The newly established national security division under an able diplomat has remained redundant so far. There is no advisory council on national security issues to source ideas from a wide range of national experts. As a result, a cabal of serving security and intelligence officials lead this vital security arena. Moreover, parliamentary oversight on national security issues has been totally ignored and the resultant lack of transparency gives rise to conspiracy theories in the media.

Four, the first-ever National Internal Security Policy launched with great fanfare has not even been partially implemented. The National Counter Terrorism Authority has remained dormant since 2009 as the government has not been able to select a senior police officer as its chief. Moreover, the interior ministry wants to control Nacta, although legally it is supposed to work under the prime minister.

An intelligence directorate was also required to be established under Nacta for coordination between the federal and provincial security agencies for launching intelligence-based operations, but this has not happened for lack of ownership by the security establishment. A police-led CT task force at Islamabad has not been raised so far.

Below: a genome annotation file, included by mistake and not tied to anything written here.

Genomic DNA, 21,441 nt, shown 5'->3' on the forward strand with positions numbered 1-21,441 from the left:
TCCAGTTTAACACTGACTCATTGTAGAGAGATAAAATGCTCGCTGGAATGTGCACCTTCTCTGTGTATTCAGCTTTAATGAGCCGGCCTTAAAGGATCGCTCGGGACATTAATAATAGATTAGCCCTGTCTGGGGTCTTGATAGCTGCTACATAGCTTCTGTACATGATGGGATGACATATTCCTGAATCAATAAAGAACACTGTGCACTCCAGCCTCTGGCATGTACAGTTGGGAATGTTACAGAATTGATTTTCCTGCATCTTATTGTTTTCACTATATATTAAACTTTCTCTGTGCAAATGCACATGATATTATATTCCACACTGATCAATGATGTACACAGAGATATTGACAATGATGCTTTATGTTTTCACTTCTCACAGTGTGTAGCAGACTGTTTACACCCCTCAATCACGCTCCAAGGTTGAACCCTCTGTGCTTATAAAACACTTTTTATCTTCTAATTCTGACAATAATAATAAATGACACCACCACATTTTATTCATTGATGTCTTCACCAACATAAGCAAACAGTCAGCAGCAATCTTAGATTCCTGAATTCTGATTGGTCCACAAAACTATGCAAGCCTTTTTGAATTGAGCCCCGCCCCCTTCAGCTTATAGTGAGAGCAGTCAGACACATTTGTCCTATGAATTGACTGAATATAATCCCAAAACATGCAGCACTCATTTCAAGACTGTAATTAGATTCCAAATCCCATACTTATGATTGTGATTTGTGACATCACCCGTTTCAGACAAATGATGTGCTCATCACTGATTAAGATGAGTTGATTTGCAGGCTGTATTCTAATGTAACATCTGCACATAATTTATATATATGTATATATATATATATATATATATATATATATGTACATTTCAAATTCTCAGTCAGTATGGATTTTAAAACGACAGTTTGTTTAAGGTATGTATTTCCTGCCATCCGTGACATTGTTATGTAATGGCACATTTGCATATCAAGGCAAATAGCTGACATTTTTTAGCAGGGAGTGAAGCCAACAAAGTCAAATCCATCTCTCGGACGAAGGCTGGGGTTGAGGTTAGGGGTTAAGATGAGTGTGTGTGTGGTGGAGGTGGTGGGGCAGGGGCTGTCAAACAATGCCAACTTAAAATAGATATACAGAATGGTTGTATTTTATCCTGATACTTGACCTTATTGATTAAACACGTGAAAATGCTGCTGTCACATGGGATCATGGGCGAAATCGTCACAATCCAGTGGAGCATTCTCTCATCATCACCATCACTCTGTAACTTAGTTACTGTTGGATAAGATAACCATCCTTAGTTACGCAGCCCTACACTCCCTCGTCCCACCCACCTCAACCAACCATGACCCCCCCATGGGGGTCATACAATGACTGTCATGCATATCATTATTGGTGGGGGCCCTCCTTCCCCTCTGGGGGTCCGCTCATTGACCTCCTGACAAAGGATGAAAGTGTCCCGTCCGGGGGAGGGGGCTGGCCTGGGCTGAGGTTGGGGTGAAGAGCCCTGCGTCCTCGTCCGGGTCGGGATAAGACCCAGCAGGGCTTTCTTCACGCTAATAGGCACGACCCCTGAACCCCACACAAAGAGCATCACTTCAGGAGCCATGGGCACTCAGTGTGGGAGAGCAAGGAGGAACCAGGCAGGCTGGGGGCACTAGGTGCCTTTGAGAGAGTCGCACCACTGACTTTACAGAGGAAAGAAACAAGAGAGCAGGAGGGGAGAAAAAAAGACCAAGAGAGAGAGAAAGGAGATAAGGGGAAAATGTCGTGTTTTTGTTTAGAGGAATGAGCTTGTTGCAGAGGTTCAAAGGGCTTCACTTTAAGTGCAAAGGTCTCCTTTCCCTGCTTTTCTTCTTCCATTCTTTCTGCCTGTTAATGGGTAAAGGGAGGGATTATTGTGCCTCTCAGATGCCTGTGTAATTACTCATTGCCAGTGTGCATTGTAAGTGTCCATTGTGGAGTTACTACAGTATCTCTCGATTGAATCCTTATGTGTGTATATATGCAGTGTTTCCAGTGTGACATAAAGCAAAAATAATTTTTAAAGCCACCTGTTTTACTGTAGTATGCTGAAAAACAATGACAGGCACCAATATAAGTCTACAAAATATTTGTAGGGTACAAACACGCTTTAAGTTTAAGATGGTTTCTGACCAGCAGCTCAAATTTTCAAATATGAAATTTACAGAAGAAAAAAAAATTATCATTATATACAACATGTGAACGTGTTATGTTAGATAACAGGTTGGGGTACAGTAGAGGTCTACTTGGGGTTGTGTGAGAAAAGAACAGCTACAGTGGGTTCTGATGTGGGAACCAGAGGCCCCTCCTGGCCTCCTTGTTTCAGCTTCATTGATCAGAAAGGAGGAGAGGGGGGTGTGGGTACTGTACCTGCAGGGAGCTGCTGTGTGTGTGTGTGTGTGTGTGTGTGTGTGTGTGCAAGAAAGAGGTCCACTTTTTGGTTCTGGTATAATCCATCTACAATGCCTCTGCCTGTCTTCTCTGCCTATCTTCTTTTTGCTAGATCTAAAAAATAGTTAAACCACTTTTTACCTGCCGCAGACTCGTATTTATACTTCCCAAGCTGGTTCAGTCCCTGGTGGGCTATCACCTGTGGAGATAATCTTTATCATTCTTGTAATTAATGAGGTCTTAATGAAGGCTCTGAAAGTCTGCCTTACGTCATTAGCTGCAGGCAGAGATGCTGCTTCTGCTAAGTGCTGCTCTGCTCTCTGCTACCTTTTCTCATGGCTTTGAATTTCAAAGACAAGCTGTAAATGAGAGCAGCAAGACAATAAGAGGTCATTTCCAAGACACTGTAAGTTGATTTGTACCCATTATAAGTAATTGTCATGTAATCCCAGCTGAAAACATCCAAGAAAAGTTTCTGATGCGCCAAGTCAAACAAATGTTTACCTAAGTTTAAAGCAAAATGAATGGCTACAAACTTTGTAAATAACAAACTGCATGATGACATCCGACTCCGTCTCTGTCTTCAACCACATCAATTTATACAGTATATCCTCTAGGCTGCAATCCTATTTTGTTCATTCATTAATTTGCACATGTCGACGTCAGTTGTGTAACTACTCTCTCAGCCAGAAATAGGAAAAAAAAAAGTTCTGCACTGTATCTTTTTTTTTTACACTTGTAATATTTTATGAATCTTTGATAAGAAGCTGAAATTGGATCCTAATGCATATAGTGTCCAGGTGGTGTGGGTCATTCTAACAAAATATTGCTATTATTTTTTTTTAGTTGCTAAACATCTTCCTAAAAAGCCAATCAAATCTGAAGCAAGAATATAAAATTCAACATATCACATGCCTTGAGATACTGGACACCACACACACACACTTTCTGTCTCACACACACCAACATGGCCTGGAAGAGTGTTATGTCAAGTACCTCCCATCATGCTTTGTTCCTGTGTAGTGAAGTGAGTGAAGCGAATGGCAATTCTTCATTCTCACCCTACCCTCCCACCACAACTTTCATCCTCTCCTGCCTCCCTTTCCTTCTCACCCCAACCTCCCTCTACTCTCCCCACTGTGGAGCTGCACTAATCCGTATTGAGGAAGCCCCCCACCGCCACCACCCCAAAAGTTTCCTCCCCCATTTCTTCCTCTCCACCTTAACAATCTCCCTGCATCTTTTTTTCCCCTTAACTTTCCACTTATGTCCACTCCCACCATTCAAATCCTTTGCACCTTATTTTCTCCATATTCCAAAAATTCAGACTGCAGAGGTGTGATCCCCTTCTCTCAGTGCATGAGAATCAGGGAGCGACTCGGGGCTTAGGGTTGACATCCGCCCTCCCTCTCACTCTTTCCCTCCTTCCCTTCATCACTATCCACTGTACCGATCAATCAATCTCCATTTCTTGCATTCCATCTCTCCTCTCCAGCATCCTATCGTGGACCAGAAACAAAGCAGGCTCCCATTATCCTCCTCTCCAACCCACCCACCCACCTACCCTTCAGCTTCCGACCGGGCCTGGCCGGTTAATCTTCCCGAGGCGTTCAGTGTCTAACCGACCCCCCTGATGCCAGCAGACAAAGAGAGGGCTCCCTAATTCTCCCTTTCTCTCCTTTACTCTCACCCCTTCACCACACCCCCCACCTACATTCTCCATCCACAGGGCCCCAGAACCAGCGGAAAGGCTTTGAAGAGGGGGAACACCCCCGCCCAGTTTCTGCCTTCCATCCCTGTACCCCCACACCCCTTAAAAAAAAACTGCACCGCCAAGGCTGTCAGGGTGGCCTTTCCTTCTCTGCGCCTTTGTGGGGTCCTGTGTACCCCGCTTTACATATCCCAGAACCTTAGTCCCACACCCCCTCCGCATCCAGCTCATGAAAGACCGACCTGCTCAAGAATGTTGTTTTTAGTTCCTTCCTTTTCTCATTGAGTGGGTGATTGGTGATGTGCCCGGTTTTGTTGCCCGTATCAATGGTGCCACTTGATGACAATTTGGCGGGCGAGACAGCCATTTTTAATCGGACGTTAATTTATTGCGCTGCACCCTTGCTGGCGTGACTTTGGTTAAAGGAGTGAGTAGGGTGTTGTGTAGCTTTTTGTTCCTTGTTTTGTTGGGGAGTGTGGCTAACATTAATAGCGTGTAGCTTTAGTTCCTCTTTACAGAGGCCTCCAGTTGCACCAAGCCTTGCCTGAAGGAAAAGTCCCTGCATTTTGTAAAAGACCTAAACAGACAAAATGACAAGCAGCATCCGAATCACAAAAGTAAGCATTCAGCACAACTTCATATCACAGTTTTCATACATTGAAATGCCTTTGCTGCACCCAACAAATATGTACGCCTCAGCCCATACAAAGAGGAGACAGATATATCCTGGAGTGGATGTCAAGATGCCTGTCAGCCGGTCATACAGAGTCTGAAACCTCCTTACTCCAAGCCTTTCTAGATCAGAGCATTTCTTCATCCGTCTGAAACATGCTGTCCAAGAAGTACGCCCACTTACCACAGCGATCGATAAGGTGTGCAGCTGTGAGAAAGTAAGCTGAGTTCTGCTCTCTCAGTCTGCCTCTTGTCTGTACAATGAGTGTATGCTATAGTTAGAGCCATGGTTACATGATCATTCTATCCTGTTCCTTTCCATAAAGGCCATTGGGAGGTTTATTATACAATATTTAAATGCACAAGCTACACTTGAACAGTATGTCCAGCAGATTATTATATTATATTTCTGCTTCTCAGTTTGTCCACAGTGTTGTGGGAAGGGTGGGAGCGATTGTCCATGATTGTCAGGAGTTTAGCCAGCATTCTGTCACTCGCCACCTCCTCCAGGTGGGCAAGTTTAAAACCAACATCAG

These failures of the civilian governments have led the military to fill the resultant gaps by not only leading intelligence-based operations across the country but establishing their own CT centre at Kharian for an institutional response to combating terrorism and militancy.

Five, the federal government and its agencies have failed to support the Balochistan chief minister in tackling the missing persons issue and other Baloch grievances. The kill-and-dump policy has not been abandoned by the private militias and their alleged patrons in the security agencies. In fact, a new round of tit-for-tat killings and attacks between the insurgents and security forces appears to have started with bodies of kidnapped Baloch activists being dumped near Panjgur and Turbat.

Six, the Karachi operation, initiated enthusiastically by the prime minister and the interior minister has practically been handed over to the provincial government. The prime minister could not post a provincial inspector-general police of his choice. With lukewarm support by the provincial government, the Rangers are clearly handicapped as a civil armed force representing the federal government and military establishment. Police too is paying a heavy price in terms of casualties due to lack of equipment and technology that the federal government could have provided.

In the absence of a law-enforcement approach, military means of eliminating criminals are reflective of a myopic approach to tackling organised crime. Even this strategy has failed to substantially reduce target killings and sectarian terrorism.

The abdication of civilian authority in national security matters can be fatal for democracy. Instead of empty words spoken in parliament, it is time to show leadership by strengthening institutions and promoting good governance. The constitutional commander-in-chief has to prove his mettle. It is time to lead the nation and not sulk under the khaki shadow.

The writer is a retired police officer.

Published in Dawn, October 6th, 2014